Ukraine lessons: is bringing an attack helicopter to a missile fight too dangerous?
The absolute number of helicopters downed or written off amounts to possibly 10% of the Russian operational fleet, but as these are likely more advanced variants flown by better crews, that remains a significant dent in capability. Interestingly, it is the relatively modern Ka-52 model that forms the bulk of these losses.
The reasons for this experience, and how the situation has evolved, are of interest to other operators keen to draw lessons on their own approach to rotary-wing operations, especially as the US and others are accelerating new helicopter development.
Why has Russia lost so many helicopters in Ukraine?
When Russian rotorcraft have been active over Ukraine, they have generally performed in small groups with little apparent coordination and forward air control (FAC) has been noticeably lacking. Helicopters have been seen pitching up rapidly from over their own lines to fire rockets in a vague direction before dropping down while turning back.
This latterly ineffective approach provides clues as to the problems suffered by Russian forces (and some solutions found). As this piece was being written, the Ukrainian counter-offensive was making slow progress, and the effectiveness of Moscow’s attack helicopters appears to have increased.
One of the truisms of the conflict has been the essential role played by traditional, physical weapons. Russian helicopters have overwhelmingly fallen at the hands of ground forces using SHORADS, machine guns and anti-armour rockets. This massive firepower direction is another part of the lesson concerning what attack helicopters can and cannot do.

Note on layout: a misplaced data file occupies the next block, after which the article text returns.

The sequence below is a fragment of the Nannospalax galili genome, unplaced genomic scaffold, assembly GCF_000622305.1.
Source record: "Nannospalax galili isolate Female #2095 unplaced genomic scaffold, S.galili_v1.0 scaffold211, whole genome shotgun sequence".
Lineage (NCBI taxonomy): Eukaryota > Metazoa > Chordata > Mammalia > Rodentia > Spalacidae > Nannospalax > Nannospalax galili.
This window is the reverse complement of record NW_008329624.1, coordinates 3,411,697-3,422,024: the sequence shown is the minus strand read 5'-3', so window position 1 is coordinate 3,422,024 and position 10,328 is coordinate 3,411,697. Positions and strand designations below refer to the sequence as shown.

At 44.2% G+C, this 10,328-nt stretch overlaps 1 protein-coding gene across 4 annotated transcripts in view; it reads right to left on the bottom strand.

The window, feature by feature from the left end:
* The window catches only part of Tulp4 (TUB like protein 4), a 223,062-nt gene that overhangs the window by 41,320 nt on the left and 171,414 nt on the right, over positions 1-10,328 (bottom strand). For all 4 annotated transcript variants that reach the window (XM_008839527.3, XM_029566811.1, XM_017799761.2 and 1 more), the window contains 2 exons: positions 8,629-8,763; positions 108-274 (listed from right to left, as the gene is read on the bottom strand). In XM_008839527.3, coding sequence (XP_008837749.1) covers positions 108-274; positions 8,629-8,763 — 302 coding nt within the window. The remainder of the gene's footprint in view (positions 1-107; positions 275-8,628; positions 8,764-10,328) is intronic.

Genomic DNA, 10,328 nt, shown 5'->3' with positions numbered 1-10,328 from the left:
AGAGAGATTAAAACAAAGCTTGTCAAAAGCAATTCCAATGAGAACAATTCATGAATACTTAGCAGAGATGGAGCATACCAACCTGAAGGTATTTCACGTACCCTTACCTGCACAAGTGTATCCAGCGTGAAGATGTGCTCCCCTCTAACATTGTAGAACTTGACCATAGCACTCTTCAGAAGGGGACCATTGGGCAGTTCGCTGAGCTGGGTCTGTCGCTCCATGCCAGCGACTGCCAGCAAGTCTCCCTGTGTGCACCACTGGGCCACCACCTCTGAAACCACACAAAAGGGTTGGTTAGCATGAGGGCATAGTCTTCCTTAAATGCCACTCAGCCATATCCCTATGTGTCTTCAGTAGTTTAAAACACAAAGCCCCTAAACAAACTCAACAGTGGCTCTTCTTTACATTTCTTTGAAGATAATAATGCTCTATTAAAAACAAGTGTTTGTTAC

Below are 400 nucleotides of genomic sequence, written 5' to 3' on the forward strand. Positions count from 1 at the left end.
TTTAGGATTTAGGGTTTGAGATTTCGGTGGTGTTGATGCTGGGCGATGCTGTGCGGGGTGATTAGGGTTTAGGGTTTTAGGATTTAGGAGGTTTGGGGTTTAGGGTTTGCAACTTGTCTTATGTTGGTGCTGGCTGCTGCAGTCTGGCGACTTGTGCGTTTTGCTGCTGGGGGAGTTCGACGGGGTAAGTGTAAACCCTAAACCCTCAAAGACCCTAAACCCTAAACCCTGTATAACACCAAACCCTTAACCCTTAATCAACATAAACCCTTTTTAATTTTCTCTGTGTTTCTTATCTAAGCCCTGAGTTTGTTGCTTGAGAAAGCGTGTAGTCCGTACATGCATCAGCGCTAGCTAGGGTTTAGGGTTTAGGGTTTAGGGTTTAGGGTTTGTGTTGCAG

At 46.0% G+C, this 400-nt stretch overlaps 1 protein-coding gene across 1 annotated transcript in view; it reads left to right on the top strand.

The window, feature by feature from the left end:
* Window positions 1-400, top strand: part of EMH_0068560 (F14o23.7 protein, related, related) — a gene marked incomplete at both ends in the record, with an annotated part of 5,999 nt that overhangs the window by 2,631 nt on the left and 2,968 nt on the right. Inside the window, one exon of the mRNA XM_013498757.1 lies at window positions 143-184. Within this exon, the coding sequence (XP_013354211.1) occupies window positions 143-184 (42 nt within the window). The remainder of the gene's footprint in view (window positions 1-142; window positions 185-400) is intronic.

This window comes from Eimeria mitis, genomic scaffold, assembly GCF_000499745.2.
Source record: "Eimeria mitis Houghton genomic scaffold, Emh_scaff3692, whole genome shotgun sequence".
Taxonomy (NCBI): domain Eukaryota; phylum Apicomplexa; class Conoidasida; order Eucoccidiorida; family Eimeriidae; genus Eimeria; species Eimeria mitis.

During the first few months, the Ka-52, fast but relatively lightly armoured, operated tens of kilometres behind enemy lines on ‘armed reconnaissance’ flights, looking for known targets and those of opportunity, utilising speed and surprise.
Ukraine’s air defences proved extremely mobile, frequently surprising Ka-52 crews. The former could not easily be located and – being mostly passively guided – could shoot first. Plus, the distance from Russian lines meant a damaged aircraft had less chance of getting home.
What has Russia done to reduce helicopter losses?
By this summer, less ambitious Russian operations, stretched Ukrainian forces and a paucity of air defence units have reduced losses. Russian fast jets appear to have stepped up SEAD/DEAD activity, further reducing the threat to attack helicopters.